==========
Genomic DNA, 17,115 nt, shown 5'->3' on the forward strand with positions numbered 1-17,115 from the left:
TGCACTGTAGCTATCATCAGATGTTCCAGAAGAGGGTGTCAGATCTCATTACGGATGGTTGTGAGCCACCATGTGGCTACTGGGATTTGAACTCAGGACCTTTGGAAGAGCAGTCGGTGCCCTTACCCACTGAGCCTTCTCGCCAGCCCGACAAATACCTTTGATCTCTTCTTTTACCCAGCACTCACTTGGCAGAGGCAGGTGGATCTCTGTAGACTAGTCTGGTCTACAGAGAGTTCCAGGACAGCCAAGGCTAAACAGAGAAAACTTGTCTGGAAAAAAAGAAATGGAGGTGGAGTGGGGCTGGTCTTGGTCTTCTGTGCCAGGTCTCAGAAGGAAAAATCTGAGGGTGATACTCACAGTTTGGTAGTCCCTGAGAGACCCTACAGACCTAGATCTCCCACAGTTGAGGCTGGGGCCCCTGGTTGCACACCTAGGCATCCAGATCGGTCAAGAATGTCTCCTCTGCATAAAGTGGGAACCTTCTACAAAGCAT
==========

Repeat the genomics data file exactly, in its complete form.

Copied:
Genomic DNA, 17,115 nt, shown 5'->3' on the forward strand with positions numbered 1-17,115 from the left:
TGCACTGTAGCTATCATCAGATGTTCCAGAAGAGGGTGTCAGATCTCATTACGGATGGTTGTGAGCCACCATGTGGCTACTGGGATTTGAACTCAGGACCTTTGGAAGAGCAGTCGGTGCCCTTACCCACTGAGCCTTCTCGCCAGCCCGACAAATACCTTTGATCTCTTCTTTTACCCAGCACTCACTTGGCAGAGGCAGGTGGATCTCTGTAGACTAGTCTGGTCTACAGAGAGTTCCAGGACAGCCAAGGCTAAACAGAGAAAACTTGTCTGGAAAAAAAGAAATGGAGGTGGAGTGGGGCTGGTCTTGGTCTTCTGTGCCAGGTCTCAGAAGGAAAAATCTGAGGGTGATACTCACAGTTTGGTAGTCCCTGAGAGACCCTACAGACCTAGATCTCCCACAGTTGAGGCTGGGGCCCCTGGTTGCACACCTAGGCATCCAGATCGGTCAAGAATGTCTCCTCTGCATAAAGTGGGAACCTTCTACAAAGCAT